A research team from the Imperial College London and AI and machine learning startup FaceSoft.io announced a joint effort on a new solution called AvatarMe that is capable of reconstructing a photorealistic 3D bust from a source photograph.
The team — who announced their work in a paper that was accepted to the Conference on Computer Vision and Pattern Recognition (CVPR) 2020 — say that AvatarMe outperforms similar existing systems and can generate high resolution 3D faces with detailed reflections from low resolution images.
As VentureBeat reports, the system created pore-level reflectance maps of 200 different peoples’ faces by using a sphere rig consisting of 168 LED lights and 9 DSLR cameras. Those maps were used to train an AI generative adversarial network model called GANFIT to create its own realistic face maps while simultaneously optimizing them for a facial recognition identity match with the source image.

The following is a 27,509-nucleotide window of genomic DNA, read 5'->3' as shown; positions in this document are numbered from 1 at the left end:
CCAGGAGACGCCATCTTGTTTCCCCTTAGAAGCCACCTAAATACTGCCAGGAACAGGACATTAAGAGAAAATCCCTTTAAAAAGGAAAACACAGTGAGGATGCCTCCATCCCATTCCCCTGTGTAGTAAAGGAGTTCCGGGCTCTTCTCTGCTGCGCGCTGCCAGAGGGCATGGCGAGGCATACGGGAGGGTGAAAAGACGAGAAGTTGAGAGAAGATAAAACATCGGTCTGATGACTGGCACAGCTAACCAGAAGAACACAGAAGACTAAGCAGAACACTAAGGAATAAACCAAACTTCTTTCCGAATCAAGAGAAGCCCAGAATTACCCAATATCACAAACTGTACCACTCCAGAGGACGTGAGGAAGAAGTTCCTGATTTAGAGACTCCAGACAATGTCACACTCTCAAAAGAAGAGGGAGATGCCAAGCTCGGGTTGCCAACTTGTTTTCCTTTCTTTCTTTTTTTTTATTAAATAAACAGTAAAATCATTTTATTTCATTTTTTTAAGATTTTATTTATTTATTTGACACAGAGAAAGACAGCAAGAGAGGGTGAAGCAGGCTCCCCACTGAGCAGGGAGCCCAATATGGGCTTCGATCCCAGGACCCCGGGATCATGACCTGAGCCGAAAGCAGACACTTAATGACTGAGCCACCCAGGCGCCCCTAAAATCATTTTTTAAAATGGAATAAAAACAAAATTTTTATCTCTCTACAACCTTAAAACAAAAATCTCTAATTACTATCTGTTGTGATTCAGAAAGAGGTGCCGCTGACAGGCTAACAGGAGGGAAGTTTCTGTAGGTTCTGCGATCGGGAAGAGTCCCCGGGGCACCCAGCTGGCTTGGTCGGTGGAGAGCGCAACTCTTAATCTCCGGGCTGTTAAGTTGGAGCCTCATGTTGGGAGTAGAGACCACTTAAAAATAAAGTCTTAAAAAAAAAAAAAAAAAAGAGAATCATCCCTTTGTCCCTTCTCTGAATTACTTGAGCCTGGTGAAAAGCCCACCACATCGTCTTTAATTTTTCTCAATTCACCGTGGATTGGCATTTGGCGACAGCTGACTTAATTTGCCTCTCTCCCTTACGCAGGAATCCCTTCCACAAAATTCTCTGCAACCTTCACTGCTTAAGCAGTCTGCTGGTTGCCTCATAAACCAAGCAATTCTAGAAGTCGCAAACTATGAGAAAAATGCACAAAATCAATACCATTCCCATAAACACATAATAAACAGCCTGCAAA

GANFIT consists of two parts, the first being a generator that creates samples and the second being the discriminator, which constantly attempts to spot the differences between the generated and real-world samples. The two parts go back and forth doing their job until the discriminator is no longer able to distinguish between the two with more than a 50% expected accuracy.
Though impressive, the research team acknowledges that AvatarMe still has limitations, though one of its major shortcomings is partially due to the data sample that was used to train the AI model not containing enough samples of various ethnicities. The result of the poorly trained model for some skin types is poor performance on its part when trying to reconstruct the faces of some individuals, highlighting the importance of diversity in sampling for machine learning.
June 18, 2020 – by Tony Bitzionis